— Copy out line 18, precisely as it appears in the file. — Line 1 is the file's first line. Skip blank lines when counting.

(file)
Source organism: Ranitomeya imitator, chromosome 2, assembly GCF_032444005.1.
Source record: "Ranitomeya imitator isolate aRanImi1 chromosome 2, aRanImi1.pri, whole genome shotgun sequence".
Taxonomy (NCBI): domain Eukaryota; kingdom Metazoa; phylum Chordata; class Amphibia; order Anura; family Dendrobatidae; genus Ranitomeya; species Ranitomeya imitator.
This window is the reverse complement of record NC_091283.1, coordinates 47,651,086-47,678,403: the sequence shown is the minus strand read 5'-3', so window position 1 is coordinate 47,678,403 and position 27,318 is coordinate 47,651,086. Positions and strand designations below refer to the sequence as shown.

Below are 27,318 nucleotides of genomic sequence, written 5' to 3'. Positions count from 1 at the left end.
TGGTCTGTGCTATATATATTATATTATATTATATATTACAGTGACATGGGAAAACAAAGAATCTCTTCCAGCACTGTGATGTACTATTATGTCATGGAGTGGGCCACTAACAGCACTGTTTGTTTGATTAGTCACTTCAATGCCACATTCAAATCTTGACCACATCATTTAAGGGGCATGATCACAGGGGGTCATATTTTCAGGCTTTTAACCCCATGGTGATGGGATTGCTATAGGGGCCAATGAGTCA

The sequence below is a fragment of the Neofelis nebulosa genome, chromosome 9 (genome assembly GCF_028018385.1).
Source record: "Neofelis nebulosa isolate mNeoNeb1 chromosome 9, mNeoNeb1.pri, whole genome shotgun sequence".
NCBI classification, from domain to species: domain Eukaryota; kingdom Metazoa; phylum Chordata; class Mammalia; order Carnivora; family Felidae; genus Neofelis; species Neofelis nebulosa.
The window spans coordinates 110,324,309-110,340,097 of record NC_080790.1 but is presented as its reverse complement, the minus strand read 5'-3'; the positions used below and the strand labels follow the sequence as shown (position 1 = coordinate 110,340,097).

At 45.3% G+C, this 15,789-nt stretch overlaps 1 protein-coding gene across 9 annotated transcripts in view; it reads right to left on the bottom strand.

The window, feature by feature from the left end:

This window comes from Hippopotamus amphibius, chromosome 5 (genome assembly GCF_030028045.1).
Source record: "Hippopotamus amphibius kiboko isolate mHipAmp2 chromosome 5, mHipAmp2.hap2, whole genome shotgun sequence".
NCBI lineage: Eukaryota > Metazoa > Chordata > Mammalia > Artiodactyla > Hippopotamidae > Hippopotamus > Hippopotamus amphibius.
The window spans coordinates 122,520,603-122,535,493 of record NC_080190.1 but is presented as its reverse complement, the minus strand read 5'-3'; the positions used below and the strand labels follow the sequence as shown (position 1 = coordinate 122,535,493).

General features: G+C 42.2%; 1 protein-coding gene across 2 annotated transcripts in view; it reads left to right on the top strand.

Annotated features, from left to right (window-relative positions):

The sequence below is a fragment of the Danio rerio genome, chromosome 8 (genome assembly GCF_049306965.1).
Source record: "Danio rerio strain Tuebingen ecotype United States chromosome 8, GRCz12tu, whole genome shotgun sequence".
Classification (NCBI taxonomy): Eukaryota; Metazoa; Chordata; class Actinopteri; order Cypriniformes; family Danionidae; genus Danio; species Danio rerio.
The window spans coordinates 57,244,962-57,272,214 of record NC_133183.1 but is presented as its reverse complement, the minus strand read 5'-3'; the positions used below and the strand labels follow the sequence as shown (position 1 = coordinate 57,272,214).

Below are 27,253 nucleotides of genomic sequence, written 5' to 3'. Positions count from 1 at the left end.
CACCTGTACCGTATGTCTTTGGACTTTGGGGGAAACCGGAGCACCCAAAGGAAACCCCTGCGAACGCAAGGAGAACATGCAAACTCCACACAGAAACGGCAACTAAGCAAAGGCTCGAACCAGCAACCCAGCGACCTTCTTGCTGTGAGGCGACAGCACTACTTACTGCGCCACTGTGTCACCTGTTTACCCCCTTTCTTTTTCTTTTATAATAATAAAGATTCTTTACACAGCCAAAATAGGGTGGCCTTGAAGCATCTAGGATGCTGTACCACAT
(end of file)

Annotated features, from left to right (window-relative positions):